Local Treasure: Maud of The Manse

Lucy Maud Montgomery lived in small-town Ontario when she wrote many of the stories set in Prince Edward Island.

BY: JAYNE MACAULAY

Alas. Sometimes even a duchess’s wish doesn’t quite come true. For her first trip to Canada, the Duchess of Cambridge, the former Kate Middleton, asked to visit Prince Edward Island, but her heart’s desire to see Green Gables House, which inspired the setting for L.M. Montgomery’s classic story, Anne of Green Gables, went unfulfilled. But at least Tess Benger, who plays Anne in the long-running musical based on the novel, presented her with a copy of the book that Kate had so loved as a child when they met at Dalvay-by-the-Sea, the handsome historic resort that served as one of the locations for the Road to Avonlea television series and the Anne of Green Gables film.

Nearly 100 years earlier, exhausted by the long trip from Prince Edward Island, Lucy Maud Montgomery swayed in the buggy as the horse trotted through the damp night toward her new home, seven miles north of the railway station in Uxbridge, Ont. It was Sept. 30, 1911, and the already famous author (Anne of Green Gables had been published in 1908) and her new husband, Reverend Ewan Macdonald, were heading for the St. Paul’s Presbyterian Church manse in the farming community of Leaskdale, where he was the minister.

Over the next 15 years, Montgomery would bear three boys (one stillborn), support her husband’s work in the church and write 11 of her 22 books, including the Chronicles of Avonlea series. Her journals reveal that she knew her neighbours were curious about her, notes Barbara Pratt of the Lucy Maud Montgomery Society of Ontario. “I think she felt like a stranger in a strange land,” she says.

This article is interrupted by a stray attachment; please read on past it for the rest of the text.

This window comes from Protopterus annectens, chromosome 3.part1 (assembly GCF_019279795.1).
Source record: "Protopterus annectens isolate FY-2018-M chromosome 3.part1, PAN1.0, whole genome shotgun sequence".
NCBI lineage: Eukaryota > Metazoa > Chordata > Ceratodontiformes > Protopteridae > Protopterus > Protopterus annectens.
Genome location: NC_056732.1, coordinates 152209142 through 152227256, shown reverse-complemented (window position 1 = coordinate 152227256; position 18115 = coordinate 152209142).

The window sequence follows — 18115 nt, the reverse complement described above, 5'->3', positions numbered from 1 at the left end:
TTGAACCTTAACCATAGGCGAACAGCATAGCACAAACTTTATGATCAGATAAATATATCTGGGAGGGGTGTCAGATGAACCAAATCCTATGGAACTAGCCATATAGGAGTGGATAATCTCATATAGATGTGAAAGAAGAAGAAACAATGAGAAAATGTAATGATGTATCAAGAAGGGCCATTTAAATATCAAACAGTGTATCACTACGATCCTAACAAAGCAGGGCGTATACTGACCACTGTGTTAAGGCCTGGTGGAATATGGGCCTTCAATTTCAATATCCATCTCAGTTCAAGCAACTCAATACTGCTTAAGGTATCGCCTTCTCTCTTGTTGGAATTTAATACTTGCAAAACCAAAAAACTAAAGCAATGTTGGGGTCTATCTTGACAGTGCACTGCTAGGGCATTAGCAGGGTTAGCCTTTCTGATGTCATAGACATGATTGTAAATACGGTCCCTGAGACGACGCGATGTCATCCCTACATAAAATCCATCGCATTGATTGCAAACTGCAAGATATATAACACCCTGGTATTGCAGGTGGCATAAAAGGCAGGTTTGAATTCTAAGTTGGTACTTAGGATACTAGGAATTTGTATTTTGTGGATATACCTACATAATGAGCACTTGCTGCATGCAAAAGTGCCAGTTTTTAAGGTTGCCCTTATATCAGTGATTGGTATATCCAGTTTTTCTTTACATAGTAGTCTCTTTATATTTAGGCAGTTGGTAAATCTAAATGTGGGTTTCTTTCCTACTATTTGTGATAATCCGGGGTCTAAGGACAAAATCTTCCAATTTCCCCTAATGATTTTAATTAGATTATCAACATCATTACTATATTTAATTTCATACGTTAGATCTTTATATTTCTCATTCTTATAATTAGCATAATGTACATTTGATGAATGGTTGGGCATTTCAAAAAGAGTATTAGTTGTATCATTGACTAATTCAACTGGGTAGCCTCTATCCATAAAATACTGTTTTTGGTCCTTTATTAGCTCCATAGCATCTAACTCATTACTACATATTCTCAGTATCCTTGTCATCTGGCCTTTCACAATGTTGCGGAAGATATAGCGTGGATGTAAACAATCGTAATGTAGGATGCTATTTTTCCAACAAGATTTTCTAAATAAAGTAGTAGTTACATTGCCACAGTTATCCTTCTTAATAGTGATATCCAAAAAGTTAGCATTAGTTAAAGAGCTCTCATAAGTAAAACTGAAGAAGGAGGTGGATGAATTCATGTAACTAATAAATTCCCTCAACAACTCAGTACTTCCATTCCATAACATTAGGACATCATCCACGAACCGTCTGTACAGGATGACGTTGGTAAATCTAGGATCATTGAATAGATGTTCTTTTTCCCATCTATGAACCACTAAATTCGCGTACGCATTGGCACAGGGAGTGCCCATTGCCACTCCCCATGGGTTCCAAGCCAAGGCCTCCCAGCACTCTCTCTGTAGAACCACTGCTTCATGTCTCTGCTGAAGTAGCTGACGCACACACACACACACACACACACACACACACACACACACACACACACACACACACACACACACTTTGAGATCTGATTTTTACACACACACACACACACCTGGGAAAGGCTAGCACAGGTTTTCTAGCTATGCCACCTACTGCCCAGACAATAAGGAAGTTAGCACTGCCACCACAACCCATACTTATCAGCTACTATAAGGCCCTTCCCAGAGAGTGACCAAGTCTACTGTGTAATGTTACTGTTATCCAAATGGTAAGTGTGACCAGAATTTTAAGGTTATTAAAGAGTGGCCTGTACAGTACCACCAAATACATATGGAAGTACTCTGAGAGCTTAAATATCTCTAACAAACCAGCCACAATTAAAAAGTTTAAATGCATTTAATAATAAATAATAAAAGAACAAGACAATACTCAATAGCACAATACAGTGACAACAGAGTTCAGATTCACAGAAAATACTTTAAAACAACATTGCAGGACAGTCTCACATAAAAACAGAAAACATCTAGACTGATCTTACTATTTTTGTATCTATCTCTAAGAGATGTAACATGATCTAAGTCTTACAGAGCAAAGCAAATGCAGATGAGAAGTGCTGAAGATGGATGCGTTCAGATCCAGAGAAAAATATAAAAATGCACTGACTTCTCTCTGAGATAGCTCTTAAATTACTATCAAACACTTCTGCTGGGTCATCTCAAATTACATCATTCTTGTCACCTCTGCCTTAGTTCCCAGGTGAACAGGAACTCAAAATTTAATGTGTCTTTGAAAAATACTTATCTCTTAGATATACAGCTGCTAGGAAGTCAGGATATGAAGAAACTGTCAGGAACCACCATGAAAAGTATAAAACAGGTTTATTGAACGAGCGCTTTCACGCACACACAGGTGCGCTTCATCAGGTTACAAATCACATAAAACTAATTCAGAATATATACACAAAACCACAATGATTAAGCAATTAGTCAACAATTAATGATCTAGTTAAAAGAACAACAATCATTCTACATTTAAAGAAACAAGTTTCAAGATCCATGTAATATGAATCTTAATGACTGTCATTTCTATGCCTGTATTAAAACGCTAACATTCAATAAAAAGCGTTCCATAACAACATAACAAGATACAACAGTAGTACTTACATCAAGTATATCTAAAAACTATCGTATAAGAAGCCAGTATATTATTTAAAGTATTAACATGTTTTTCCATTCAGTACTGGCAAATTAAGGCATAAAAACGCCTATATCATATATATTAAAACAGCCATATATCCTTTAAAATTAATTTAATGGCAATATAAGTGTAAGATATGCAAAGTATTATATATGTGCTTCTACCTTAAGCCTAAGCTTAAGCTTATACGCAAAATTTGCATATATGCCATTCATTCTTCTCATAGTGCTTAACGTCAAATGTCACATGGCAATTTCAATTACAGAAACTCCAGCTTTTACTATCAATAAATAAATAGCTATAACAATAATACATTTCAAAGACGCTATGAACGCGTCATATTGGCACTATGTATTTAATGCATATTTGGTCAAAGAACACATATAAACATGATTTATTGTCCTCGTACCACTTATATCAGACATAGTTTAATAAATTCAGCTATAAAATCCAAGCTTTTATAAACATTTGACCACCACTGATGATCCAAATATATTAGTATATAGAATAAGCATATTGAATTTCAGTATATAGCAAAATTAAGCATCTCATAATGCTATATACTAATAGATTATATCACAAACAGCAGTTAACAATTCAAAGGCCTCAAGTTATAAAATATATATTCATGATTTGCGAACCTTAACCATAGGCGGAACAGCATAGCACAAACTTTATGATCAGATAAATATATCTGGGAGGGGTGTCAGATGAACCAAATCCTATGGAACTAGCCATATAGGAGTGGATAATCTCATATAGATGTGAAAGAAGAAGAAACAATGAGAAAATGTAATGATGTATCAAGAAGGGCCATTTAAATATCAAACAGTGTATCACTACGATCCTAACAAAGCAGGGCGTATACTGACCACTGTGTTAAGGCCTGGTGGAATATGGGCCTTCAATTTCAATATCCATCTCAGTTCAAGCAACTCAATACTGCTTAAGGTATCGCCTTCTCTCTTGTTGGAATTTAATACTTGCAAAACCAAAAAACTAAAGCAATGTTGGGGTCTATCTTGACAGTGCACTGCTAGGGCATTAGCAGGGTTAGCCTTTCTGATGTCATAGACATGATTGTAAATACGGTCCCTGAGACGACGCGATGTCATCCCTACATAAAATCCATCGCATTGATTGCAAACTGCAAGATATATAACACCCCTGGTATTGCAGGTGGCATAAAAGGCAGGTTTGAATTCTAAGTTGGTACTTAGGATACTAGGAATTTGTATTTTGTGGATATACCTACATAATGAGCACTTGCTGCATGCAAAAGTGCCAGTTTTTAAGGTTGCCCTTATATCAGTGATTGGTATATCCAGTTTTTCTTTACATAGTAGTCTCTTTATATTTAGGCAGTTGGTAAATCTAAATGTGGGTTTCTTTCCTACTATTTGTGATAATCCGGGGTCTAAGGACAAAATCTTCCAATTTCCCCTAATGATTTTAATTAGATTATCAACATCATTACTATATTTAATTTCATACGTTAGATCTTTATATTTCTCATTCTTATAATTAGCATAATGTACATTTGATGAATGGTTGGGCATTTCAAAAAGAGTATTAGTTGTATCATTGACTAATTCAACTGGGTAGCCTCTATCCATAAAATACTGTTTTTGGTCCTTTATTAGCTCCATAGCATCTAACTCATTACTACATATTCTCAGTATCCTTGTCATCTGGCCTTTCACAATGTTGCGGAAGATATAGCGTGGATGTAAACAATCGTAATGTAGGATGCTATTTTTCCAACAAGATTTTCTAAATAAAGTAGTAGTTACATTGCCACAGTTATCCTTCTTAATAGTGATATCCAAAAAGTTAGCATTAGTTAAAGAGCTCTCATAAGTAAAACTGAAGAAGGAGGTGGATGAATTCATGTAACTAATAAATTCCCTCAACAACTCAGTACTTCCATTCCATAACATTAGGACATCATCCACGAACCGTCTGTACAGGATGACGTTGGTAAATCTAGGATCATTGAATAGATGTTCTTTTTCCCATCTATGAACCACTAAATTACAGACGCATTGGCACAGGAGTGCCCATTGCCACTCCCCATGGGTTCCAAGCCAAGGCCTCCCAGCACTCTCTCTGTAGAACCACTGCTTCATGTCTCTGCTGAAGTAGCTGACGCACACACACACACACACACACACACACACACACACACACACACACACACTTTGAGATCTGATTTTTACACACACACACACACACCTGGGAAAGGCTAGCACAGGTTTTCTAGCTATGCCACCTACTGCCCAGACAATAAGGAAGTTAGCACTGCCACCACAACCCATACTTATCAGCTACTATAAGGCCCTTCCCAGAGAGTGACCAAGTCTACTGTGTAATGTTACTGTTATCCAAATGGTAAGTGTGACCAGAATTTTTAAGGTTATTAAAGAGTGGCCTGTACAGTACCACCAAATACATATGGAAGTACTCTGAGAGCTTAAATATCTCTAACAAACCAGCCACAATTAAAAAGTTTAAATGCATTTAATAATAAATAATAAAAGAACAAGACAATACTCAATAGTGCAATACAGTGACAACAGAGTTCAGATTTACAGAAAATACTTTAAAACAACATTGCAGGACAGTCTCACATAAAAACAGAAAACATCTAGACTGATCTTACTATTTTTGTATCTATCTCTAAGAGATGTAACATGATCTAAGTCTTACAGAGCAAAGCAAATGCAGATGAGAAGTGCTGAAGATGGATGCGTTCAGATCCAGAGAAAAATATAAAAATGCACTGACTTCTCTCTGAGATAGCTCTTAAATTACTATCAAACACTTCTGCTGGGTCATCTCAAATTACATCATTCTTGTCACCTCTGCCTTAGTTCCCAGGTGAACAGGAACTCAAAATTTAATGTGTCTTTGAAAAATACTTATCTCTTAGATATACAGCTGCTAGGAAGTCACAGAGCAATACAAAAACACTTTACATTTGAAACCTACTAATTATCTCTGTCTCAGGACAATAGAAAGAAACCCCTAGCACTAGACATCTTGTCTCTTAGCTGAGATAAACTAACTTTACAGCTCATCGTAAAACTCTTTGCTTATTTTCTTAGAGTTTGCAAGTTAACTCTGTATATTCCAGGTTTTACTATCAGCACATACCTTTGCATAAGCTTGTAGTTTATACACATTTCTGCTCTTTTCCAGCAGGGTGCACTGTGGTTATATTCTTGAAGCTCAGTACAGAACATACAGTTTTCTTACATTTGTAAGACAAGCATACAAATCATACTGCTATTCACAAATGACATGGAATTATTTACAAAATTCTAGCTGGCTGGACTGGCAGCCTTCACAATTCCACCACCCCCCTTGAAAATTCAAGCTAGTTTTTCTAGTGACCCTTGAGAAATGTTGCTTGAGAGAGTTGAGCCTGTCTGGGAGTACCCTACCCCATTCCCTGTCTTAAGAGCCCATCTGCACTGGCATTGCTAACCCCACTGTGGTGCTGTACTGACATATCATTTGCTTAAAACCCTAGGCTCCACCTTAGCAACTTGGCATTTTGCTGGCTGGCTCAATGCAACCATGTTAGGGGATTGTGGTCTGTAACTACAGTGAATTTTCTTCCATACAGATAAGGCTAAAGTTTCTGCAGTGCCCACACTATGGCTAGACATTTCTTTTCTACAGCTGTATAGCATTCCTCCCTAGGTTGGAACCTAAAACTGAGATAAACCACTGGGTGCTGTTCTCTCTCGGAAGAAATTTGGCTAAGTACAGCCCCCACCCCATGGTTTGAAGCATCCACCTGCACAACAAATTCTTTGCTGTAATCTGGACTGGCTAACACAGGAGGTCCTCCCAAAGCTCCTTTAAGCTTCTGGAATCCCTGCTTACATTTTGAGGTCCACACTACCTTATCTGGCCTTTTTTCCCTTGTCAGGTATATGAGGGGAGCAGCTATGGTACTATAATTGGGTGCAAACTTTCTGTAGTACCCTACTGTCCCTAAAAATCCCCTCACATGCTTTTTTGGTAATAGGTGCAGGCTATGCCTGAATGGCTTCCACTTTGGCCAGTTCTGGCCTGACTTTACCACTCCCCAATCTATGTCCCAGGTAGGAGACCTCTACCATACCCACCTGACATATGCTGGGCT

Films, television series and the Anne of Green Gables musical contribute to the current popularity of Montgomery’s stories here and abroad. (Check grandma’s bookcase – first editions of that 1908 classic have sold for as much as US$30,000.) Ironically, her engaging stories belie a private struggle with depression – her own and her husband’s ultimately crippling fear of Hell, known then as religious melancholia.

Ultimately, Montgomery was proud of her home, and her many photographs have helped the society restore the manse (now a National Historic Site) to its 1920-era condition. It opens every May, when the society holds its annual Festivals of Antiques and Artisans in and around the manse and across the road in the church, and tours begin in June.

The society bought the old St. Paul’s when its growing congregation built a larger church up the road. Later this year, a ceremonial burning of the mortgage will be part of an international conference and celebration (Lucy Maud Montgomery at Home in Leaskdale: A Centennial Celebration) at the old church from Oct. 13 to 15. lucymaudmontgomery.ca

(October 2011)